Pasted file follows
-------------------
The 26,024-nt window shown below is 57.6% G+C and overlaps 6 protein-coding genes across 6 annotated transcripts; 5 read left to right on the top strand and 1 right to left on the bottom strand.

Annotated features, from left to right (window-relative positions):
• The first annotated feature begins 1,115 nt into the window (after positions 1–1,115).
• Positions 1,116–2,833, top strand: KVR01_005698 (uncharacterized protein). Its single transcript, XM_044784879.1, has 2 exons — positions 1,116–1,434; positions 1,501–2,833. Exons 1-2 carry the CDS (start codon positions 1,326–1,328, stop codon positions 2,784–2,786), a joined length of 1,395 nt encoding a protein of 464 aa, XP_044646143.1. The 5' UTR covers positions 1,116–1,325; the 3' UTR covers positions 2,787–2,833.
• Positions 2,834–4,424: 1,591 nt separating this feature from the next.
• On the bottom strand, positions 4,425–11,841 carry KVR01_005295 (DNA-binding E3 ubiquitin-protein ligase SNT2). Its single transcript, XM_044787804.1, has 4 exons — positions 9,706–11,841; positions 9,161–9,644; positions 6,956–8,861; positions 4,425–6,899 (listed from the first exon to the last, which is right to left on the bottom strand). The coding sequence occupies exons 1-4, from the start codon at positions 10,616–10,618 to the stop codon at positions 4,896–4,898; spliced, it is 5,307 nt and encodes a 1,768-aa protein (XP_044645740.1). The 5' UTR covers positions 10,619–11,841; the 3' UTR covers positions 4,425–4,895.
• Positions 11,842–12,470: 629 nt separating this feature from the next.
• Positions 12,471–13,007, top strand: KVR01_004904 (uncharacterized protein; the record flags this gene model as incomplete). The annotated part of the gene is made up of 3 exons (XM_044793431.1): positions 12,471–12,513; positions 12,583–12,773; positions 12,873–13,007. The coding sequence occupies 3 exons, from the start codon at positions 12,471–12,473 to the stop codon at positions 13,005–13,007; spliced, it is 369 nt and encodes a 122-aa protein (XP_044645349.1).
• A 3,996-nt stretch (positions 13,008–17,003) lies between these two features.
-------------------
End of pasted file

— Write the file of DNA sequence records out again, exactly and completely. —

The 26,024-nt window shown below is 57.6% G+C and overlaps 6 protein-coding genes across 6 annotated transcripts; 5 read left to right on the top strand and 1 right to left on the bottom strand.

Annotated features, from left to right (window-relative positions):
• The first annotated feature begins 1,115 nt into the window (after positions 1–1,115).
• Positions 1,116–2,833, top strand: KVR01_005698 (uncharacterized protein). Its single transcript, XM_044784879.1, has 2 exons — positions 1,116–1,434; positions 1,501–2,833. Exons 1-2 carry the CDS (start codon positions 1,326–1,328, stop codon positions 2,784–2,786), a joined length of 1,395 nt encoding a protein of 464 aa, XP_044646143.1. The 5' UTR covers positions 1,116–1,325; the 3' UTR covers positions 2,787–2,833.
• Positions 2,834–4,424: 1,591 nt separating this feature from the next.
• On the bottom strand, positions 4,425–11,841 carry KVR01_005295 (DNA-binding E3 ubiquitin-protein ligase SNT2). Its single transcript, XM_044787804.1, has 4 exons — positions 9,706–11,841; positions 9,161–9,644; positions 6,956–8,861; positions 4,425–6,899 (listed from the first exon to the last, which is right to left on the bottom strand). The coding sequence occupies exons 1-4, from the start codon at positions 10,616–10,618 to the stop codon at positions 4,896–4,898; spliced, it is 5,307 nt and encodes a 1,768-aa protein (XP_044645740.1). The 5' UTR covers positions 10,619–11,841; the 3' UTR covers positions 4,425–4,895.
• Positions 11,842–12,470: 629 nt separating this feature from the next.
• Positions 12,471–13,007, top strand: KVR01_004904 (uncharacterized protein; the record flags this gene model as incomplete). The annotated part of the gene is made up of 3 exons (XM_044793431.1): positions 12,471–12,513; positions 12,583–12,773; positions 12,873–13,007. The coding sequence occupies 3 exons, from the start codon at positions 12,471–12,473 to the stop codon at positions 13,005–13,007; spliced, it is 369 nt and encodes a 122-aa protein (XP_044645349.1).
• A 3,996-nt stretch (positions 13,008–17,003) lies between these two features.